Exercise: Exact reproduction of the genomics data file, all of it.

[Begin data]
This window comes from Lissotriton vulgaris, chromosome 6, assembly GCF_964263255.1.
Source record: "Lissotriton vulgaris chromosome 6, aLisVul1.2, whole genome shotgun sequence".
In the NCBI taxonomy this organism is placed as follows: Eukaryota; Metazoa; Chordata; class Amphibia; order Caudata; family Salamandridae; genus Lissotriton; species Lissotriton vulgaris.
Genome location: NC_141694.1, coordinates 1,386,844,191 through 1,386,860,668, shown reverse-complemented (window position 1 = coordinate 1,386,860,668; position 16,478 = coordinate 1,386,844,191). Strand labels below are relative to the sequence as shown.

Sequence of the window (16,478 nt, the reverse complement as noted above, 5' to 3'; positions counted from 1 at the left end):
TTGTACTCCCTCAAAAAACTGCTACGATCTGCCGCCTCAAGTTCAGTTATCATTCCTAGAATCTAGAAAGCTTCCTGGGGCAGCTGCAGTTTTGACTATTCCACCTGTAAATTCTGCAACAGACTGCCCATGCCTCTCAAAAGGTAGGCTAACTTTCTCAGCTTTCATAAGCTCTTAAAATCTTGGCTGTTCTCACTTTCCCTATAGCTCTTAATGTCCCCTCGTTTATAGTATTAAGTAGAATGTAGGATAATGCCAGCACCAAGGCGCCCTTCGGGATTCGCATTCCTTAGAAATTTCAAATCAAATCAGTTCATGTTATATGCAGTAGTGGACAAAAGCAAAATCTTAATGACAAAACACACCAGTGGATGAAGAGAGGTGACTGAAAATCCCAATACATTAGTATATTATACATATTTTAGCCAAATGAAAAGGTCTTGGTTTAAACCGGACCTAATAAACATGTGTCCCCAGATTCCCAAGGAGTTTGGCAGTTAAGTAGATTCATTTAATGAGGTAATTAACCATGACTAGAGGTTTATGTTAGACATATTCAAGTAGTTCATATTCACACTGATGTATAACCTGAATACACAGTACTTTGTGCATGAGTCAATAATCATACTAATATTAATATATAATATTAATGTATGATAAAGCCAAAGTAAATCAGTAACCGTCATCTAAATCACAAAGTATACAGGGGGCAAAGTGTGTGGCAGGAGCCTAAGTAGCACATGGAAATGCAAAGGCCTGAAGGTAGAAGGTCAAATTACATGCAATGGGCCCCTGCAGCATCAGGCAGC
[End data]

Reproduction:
This window comes from Lissotriton vulgaris, chromosome 6, assembly GCF_964263255.1.
Source record: "Lissotriton vulgaris chromosome 6, aLisVul1.2, whole genome shotgun sequence".
In the NCBI taxonomy this organism is placed as follows: Eukaryota; Metazoa; Chordata; class Amphibia; order Caudata; family Salamandridae; genus Lissotriton; species Lissotriton vulgaris.
Genome location: NC_141694.1, coordinates 1,386,844,191 through 1,386,860,668, shown reverse-complemented (window position 1 = coordinate 1,386,860,668; position 16,478 = coordinate 1,386,844,191). Strand labels below are relative to the sequence as shown.

Sequence of the window (16,478 nt, the reverse complement as noted above, 5' to 3'; positions counted from 1 at the left end):
TTGTACTCCCTCAAAAAACTGCTACGATCTGCCGCCTCAAGTTCAGTTATCATTCCTAGAATCTAGAAAGCTTCCTGGGGCAGCTGCAGTTTTGACTATTCCACCTGTAAATTCTGCAACAGACTGCCCATGCCTCTCAAAAGGTAGGCTAACTTTCTCAGCTTTCATAAGCTCTTAAAATCTTGGCTGTTCTCACTTTCCCTATAGCTCTTAATGTCCCCTCGTTTATAGTATTAAGTAGAATGTAGGATAATGCCAGCACCAAGGCGCCCTTCGGGATTCGCATTCCTTAGAAATTTCAAATCAAATCAGTTCATGTTATATGCAGTAGTGGACAAAAGCAAAATCTTAATGACAAAACACACCAGTGGATGAAGAGAGGTGACTGAAAATCCCAATACATTAGTATATTATACATATTTTAGCCAAATGAAAAGGTCTTGGTTTAAACCGGACCTAATAAACATGTGTCCCCAGATTCCCAAGGAGTTTGGCAGTTAAGTAGATTCATTTAATGAGGTAATTAACCATGACTAGAGGTTTATGTTAGACATATTCAAGTAGTTCATATTCACACTGATGTATAACCTGAATACACAGTACTTTGTGCATGAGTCAATAATCATACTAATATTAATATATAATATTAATGTATGATAAAGCCAAAGTAAATCAGTAACCGTCATCTAAATCACAAAGTATACAGGGGGCAAAGTGTGTGGCAGGAGCCTAAGTAGCACATGGAAATGCAAAGGCCTGAAGGTAGAAGGTCAAATTACATGCAATGGGCCCCTGCAGCATCAGGCAGC